MM cells were grown on Lab-Tek Chamber slides and exposed to 50–150 μm taurolidine for 24–48 h. Cells were fixed with fresh 4% formaldehyde/PBS at 4°C for 25 min, then permeabilized with prechilled 0.2% Triton X-100/PBS. TUNEL assay was then performed according to manufacturer’s instructions. Apoptotic nuclei were identified by the presence of green fluorescent staining. The apoptotic index was expressed as the percentage of positive nuclei for 100 counted cells at magnification of ×100.

Electron Microscopy.

MM cells were grown on Nunc Permanox 60-mm plates and exposed to 50–150 μm taurolidine for 72 h. Cells were initially fixed in 1.0% glutaraldehyde in 0.1 m sodium cacodylate buffer (pH 7.2) and then postfixed in cacodylate-buffered 1% osmium tetroxide. Cells were then dehydrated in ethanol, embedded in Spurr’s resin, and sectioned at 50 nm for electron microscopy. Sections were stained in uranyl acetate and lead citrate and examined in a Philips 300 transmission electron microscope for evidence of apoptosis.

Statistical Methods.

All assays were performed in triplicate and expressed as mean values +/− SE. Statistical differences among groups were determined by the Student’s t test. All tests of statistical significance were two-sided. P values of <0.05 were considered significant.

In Vivo Evaluation of Toxicity and Therapeutic Effectiveness.

To evaluate potential taurolidine-induced toxicity, mice were divided into groups of 6–12 animals. All mice were then weighed and given single i.p. injections of taurolidine on three consecutive days/week at 17.5, 20, or 30 mg/mouse/injection in a maximum volume of 1 ml. Control animals received 1-ml injections of 5% Kollidon 17PF alone. Animals were examined daily and body weights recorded twice weekly. A reduction in body weight of >10% was considered significant. The maximum-tolerated dose was considered to be the dose which produced ∼10% mortality.

To evaluate the therapeutic effectiveness of taurolidine against human MM, mice received a single i.p. injection of 20 × 106 REN cells in a volume of 1 ml of serum-free media. Initial studies were performed to evaluate the natural history of tumor progression and survival. In these studies, two to four mice were sacrificed each week and tumor spread and bulk recorded. Five animals were followed until death from tumor. In the next series of experiments, mice were randomly divided into treatment groups of 10 animals. Day 1 is noted as the day after tumor inoculation. Taurolidine therapy was initiated as follows: (a) single i.p. bolus injection of 20 mg of taurolidine on days 1, 2, and 3 for week 1 only; (b) single i.p. bolus injection of 17.5 mg of taurolidine on days 1, 2, and 3 for weeks 1–3; (c) single i.p. bolus injection of 17.5 mg of taurolidine on days 1, 2, and 3 for weeks 2–4; (d) single i.p. bolus injection of 20 mg of taurolidine on days 1, 3, and 5 for weeks 1–3; (e) single i.p. bolus injection of 20 mg of taurolidine on days 1, 3, and 5 for weeks 2–4; and (f) control untreated animals with tumor.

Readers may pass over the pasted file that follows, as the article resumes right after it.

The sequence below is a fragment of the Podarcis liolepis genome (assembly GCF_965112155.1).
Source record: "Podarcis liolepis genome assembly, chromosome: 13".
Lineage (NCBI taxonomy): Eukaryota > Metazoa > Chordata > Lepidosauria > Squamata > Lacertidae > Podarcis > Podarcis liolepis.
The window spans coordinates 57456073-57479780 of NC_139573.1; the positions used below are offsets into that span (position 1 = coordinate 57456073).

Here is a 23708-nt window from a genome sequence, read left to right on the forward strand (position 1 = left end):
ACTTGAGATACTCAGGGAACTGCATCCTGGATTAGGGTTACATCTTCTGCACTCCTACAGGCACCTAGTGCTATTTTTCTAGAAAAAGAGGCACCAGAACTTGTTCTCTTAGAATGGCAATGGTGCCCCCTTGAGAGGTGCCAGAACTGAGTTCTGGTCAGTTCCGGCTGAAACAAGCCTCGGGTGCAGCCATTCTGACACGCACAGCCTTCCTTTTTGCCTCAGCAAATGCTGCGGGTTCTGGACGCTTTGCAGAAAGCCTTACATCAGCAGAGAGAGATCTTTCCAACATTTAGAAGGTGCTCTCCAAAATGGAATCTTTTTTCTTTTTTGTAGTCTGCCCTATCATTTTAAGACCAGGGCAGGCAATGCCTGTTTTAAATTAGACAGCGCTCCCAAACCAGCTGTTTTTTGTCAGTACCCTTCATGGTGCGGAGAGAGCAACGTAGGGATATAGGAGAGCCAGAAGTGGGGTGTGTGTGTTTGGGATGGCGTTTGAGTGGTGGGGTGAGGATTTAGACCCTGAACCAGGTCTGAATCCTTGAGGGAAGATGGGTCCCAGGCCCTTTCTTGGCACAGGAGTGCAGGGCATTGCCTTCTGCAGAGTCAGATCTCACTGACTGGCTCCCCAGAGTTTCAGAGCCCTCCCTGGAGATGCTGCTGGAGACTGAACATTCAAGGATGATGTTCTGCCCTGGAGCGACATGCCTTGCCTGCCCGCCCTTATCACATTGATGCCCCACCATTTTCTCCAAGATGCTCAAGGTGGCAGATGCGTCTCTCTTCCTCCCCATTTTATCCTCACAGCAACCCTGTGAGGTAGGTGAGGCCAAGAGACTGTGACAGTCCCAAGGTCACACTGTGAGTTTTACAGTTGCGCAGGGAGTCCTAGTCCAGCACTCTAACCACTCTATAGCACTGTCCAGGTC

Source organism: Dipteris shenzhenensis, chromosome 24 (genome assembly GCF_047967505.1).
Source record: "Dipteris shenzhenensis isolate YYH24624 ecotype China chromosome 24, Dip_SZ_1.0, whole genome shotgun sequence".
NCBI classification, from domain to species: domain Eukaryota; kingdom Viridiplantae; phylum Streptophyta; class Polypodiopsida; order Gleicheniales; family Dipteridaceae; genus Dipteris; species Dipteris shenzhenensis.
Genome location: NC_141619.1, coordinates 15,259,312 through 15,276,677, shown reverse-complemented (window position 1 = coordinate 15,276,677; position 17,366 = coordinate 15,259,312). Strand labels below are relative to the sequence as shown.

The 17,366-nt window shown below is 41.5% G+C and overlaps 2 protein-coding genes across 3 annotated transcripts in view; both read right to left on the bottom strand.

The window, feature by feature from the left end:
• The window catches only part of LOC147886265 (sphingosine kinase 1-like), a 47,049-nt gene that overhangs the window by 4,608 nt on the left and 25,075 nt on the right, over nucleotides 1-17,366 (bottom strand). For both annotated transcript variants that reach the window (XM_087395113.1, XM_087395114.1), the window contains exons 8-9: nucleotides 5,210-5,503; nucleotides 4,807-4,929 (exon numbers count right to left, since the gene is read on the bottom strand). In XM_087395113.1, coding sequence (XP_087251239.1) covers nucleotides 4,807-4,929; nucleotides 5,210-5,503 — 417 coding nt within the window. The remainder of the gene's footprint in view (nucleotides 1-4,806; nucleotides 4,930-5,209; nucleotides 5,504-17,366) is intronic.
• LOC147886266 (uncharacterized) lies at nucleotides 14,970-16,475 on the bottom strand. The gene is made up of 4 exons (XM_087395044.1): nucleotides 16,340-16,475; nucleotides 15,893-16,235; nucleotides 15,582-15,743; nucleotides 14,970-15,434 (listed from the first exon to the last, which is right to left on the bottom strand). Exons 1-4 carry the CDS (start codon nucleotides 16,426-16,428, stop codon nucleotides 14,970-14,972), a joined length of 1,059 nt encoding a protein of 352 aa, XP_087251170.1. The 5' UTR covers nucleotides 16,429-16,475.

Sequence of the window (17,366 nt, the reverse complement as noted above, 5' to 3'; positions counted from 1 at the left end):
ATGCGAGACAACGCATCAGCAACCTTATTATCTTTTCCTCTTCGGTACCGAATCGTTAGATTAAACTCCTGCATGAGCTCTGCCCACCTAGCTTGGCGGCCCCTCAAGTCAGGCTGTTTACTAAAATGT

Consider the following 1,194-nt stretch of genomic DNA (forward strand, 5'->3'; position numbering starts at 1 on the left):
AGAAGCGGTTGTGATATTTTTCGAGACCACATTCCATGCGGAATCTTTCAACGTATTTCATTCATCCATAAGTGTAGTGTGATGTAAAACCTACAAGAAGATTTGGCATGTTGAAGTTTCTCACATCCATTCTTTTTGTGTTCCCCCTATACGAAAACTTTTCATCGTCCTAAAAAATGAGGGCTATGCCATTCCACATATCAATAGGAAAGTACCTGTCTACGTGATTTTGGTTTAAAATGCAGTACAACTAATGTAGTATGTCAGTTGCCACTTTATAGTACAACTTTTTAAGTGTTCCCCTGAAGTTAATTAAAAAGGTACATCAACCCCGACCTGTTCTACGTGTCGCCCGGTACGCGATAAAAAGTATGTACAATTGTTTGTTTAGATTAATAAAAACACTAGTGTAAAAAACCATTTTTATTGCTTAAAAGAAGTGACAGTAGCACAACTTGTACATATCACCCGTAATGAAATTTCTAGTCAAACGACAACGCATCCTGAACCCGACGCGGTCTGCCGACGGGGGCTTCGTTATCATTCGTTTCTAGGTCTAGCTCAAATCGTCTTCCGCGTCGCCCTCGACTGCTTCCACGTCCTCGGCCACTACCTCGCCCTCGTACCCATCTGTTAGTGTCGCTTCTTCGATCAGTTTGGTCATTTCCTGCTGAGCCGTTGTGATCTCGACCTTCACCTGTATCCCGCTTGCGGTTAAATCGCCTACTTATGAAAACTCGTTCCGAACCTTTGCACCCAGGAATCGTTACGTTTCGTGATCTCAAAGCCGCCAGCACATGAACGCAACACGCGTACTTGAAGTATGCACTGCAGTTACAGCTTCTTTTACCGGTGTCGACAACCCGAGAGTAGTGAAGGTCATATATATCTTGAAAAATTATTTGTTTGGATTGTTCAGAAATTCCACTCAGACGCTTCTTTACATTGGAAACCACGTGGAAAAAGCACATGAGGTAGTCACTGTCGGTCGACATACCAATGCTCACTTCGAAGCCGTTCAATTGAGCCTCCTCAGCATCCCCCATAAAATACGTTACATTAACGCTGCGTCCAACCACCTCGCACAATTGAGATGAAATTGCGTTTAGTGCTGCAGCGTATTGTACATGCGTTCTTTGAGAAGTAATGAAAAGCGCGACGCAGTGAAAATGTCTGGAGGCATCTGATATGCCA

Animals were examined weekly and weights recorded. Animals were sacrificed by CO2 asphyxiation on day 30 posttumor instillation, and all tumor foci were removed and total tumor weight determined. In addition, the presence and volume of ascites were recorded, and gross tumor involvement of the diaphragm was noted in each animal. The mean tumor weight for each treatment group was calculated, then we used Student’s t test for statistical analysis of differences in the mean tumor weight between treatment groups. P values of <0.05 were considered significant.

The ability of taurolidine to inhibit cell growth was assessed for REN, LRK, and H28 cell lines. A 3-day exposure to taurolidine inhibited the growth of REN cells with IC50 of 42.7 μm, LRK cells with IC50 of 28 μm, and H28 cells with IC50 of 30.8 μm. The cytotoxic effect of taurolidine was assessed by 3-(4,5-dimethylthiazol-2-yl)-2,5-diphenyltetrazolium bromide assay, which showed a 50% viability at 135 μm (REN), 50 μm (LRK), 49.8 μm (H28), after a 3-day exposure to taurolidine (Fig. 1). Studies were next undertaken on the REN and LRK cell lines to define the mechanism(s) by which taurolidine induced growth arrest and cytotoxicity.

Conventional flow cytometry techniques were used to assess the ability of 0–150 μm taurolidine to increase phosphotidylserine externalization on MM cell membranes, an early event in apoptosis. Fifty to 150 μm taurolidine exposure for 24–72 h induced a significant increase in annexin-V binding, consistent with apoptosis of both MM cell lines (Fig. 2). The role of caspase activation was evaluated in this process by addition of zVAD, a pan-caspase inhibitor, 2 h before treatment with taurolidine. Annexin-V binding was significantly inhibited in both cell lines by the presence of zVAD, consistent with a caspase-dependent pathway of apoptosis (Fig. 3).